Saturday, August 01, 2009

I've seen fire and I've seen rain


There was a day in the bell tower of the old campus building in which we let the mome raths out. And there was much mimsey.

We were celebrating Lewis Carroll's birthday, and decided the balloons, bright creatures, would do well for mome raths. Oh, we were whimsical. There was cake.

Those days we celebrated anything at the drop of a hat or the baking of a cake. I fed the bluejays from the far up window and skipped classes to write poems on the window sill. I fell in love. I fell out of love. I edited a literary magazine and triumphantly rejected the poetry of a professor who'd rejected my work.

Oh, I was not always nice then.

But she and I, we had fun, as our paths crossed. She was majoring in a science, and I was an English major, but she appreciated the odd, and I embraced her very tender sensibilities.

There were parties at her apartment and walks in the rain and adventures in which we fed 200 from a woodfire and she filmed me playing with the orphans, my long hair streaming, blowing soap bubbles.

As if soap bubbles and dancing might save the world. Many years later she wrote that she still had that film, with me as the soul of the California girl, and had shown it to her new husband, trying to explain the time.

I don't know if she mentioned the mome raths. Maybe she did.

So the decades went on. She was very successful in the scientific and academic world, and probably adored by her students. When she met and fell in love with her husband, when she married him, and they combined their household dogs, her notes to me were less frequent, but brimming with delight.

And now and then there'd be an email, out of nowhere, a bit of humor or a pretty thought.

So when I got an email from her today, I was happy and mystified. The subject line was her name, which seemed odd, but you just never know.

I opened it. It said "You are receiving this because you were on her contact list; she died suddenly on Thursday..."

I stopped reading for a moment.

The rest of the email was full of details on the coming service.

How did that song go...

Yeah, something about "but I always thought I'd see you one more time again"

5 Comments:

OpenID cemeteryconsort said...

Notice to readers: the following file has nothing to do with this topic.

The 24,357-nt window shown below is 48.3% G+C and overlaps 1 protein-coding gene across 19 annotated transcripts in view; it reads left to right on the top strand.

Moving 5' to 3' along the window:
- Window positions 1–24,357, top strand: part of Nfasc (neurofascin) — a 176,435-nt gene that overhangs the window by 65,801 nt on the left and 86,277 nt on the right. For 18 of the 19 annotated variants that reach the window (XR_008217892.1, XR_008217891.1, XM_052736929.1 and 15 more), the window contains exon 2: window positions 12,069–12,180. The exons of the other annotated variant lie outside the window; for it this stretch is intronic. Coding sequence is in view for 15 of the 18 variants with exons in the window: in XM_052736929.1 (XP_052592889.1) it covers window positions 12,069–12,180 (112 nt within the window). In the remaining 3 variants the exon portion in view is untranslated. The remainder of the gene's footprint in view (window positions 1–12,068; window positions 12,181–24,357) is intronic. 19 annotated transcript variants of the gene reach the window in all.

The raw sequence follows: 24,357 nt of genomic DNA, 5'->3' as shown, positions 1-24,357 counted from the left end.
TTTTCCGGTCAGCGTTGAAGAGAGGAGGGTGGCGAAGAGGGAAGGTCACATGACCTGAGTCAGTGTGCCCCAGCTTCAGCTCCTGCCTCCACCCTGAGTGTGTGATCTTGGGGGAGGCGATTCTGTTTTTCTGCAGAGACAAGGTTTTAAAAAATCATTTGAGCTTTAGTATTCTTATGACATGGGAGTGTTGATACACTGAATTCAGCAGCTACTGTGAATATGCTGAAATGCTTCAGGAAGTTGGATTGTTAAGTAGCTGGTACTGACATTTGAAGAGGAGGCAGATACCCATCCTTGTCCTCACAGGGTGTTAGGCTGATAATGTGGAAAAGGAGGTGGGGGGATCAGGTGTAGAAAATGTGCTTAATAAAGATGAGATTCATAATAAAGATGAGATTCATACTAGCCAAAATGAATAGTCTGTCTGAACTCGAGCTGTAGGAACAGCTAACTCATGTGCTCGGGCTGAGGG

I'm so sorry for your loss. Here we are talking about long lingering deaths, and this is the other side of the coin, the sudden unexpected death with no warning.
I guess a consolation is that you at least were informed about it. In the age of on-line everything, people can just disappear off the internet, and no one knows where they have gone to. But to receive that email, it does make the heart stop.

6:30 PM, August 01, 2009  
Blogger jarvenpa said...

Thank you, dear heart. I sometimes debate which is easier--the quick stun, the lingering days?
Which would I prefer for myself?

I never quite make up my mind. Each entrance to grief does have its own logistics.

The internet thing is very new; I think these days of making certain I leave some notes to my survivors with passwords and final messages to my contacts at various cyber locations. A strange thing to think of, isn't it?

8:08 PM, August 01, 2009  
Blogger Lori Witzel said...

Arg. I am so sorry the anticipated smile turned into a notice for grief.

Reminded me too much of how I learned my friend Peter had died (very pre-internet) -- a nice older lady neighbor went through his address book, calling and leaving voicemail for people listed.

A few days before he'd died, Peter told me about a dream he had where he'd met his perfect other and all the rocks smelled like ripe peaches. He asked me to interpret the dream, and I couldn't. Somehow I could not recall the peach being an ancient Chinese symbol for eternal life.

Anyway, sending you a hug through the aether. And I finally did wander a bit with the camera, thank goodness...

1:45 PM, August 02, 2009  
Blogger LiVEwiRe said...

How you can manage to blend the beauty of nostalgia with grief and loss always amazes me. Maybe it is your full appreciation of both. I am sorry for your sudden loss. Perhaps she was right - bubbles are a fix for everything.

7:07 PM, August 16, 2009  
Anonymous marly said...

My daughter was leaping around the room reciting "Jabberwocky" in an insane voice to her little brother when I clicked on your name, jarvenpa!

Life is always so riddled with these tiny ironies. In the midst of life, death.

Sympathy, jarvenpa. I find that the second half of a life demands a lot more of that substance.

10:14 AM, August 18, 2009  

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